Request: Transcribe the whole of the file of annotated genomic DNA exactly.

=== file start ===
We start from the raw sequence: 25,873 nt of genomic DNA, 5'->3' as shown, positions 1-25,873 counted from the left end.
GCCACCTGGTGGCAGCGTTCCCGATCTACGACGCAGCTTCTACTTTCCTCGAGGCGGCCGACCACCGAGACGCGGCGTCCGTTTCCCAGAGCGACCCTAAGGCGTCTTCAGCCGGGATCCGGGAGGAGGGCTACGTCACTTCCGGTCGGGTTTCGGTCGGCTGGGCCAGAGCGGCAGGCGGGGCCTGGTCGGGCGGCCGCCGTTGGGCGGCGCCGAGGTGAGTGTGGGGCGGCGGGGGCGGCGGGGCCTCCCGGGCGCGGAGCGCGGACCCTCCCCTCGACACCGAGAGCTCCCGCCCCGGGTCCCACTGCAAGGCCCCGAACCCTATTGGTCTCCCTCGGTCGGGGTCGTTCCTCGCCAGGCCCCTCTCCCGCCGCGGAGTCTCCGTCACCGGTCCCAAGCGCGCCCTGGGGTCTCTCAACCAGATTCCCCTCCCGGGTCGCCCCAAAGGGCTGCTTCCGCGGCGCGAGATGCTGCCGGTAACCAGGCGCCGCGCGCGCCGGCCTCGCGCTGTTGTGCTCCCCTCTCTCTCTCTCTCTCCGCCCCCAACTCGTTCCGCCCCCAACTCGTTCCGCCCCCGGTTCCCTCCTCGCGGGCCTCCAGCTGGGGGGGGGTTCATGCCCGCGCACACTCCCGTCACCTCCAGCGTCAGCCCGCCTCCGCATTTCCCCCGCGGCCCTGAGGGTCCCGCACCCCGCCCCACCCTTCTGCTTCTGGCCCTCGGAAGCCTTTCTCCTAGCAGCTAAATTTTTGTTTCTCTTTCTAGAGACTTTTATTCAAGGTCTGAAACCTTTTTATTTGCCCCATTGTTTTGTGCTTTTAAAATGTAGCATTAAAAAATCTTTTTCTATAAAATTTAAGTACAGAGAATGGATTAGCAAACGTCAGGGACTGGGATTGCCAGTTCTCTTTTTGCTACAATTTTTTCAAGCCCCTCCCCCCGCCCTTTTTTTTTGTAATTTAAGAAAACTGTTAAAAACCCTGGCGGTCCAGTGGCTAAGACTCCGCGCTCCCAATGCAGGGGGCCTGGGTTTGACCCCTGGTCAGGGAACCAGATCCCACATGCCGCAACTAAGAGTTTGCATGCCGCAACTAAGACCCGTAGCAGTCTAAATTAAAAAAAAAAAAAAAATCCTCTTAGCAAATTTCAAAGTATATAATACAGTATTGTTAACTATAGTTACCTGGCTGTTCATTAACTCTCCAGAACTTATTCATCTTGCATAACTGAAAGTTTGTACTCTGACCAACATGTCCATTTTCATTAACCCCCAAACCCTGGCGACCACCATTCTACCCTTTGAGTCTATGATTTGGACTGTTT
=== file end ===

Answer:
We start from the raw sequence: 25,873 nt of genomic DNA, 5'->3' as shown, positions 1-25,873 counted from the left end.
GCCACCTGGTGGCAGCGTTCCCGATCTACGACGCAGCTTCTACTTTCCTCGAGGCGGCCGACCACCGAGACGCGGCGTCCGTTTCCCAGAGCGACCCTAAGGCGTCTTCAGCCGGGATCCGGGAGGAGGGCTACGTCACTTCCGGTCGGGTTTCGGTCGGCTGGGCCAGAGCGGCAGGCGGGGCCTGGTCGGGCGGCCGCCGTTGGGCGGCGCCGAGGTGAGTGTGGGGCGGCGGGGGCGGCGGGGCCTCCCGGGCGCGGAGCGCGGACCCTCCCCTCGACACCGAGAGCTCCCGCCCCGGGTCCCACTGCAAGGCCCCGAACCCTATTGGTCTCCCTCGGTCGGGGTCGTTCCTCGCCAGGCCCCTCTCCCGCCGCGGAGTCTCCGTCACCGGTCCCAAGCGCGCCCTGGGGTCTCTCAACCAGATTCCCCTCCCGGGTCGCCCCAAAGGGCTGCTTCCGCGGCGCGAGATGCTGCCGGTAACCAGGCGCCGCGCGCGCCGGCCTCGCGCTGTTGTGCTCCCCTCTCTCTCTCTCTCTCCGCCCCCAACTCGTTCCGCCCCCAACTCGTTCCGCCCCCGGTTCCCTCCTCGCGGGCCTCCAGCTGGGGGGGGGTTCATGCCCGCGCACACTCCCGTCACCTCCAGCGTCAGCCCGCCTCCGCATTTCCCCCGCGGCCCTGAGGGTCCCGCACCCCGCCCCACCCTTCTGCTTCTGGCCCTCGGAAGCCTTTCTCCTAGCAGCTAAATTTTTGTTTCTCTTTCTAGAGACTTTTATTCAAGGTCTGAAACCTTTTTATTTGCCCCATTGTTTTGTGCTTTTAAAATGTAGCATTAAAAAATCTTTTTCTATAAAATTTAAGTACAGAGAATGGATTAGCAAACGTCAGGGACTGGGATTGCCAGTTCTCTTTTTGCTACAATTTTTTCAAGCCCCTCCCCCCGCCCTTTTTTTTTGTAATTTAAGAAAACTGTTAAAAACCCTGGCGGTCCAGTGGCTAAGACTCCGCGCTCCCAATGCAGGGGGCCTGGGTTTGACCCCTGGTCAGGGAACCAGATCCCACATGCCGCAACTAAGAGTTTGCATGCCGCAACTAAGACCCGTAGCAGTCTAAATTAAAAAAAAAAAAAAAATCCTCTTAGCAAATTTCAAAGTATATAATACAGTATTGTTAACTATAGTTACCTGGCTGTTCATTAACTCTCCAGAACTTATTCATCTTGCATAACTGAAAGTTTGTACTCTGACCAACATGTCCATTTTCATTAACCCCCAAACCCTGGCGACCACCATTCTACCCTTTGAGTCTATGATTTGGACTGTTT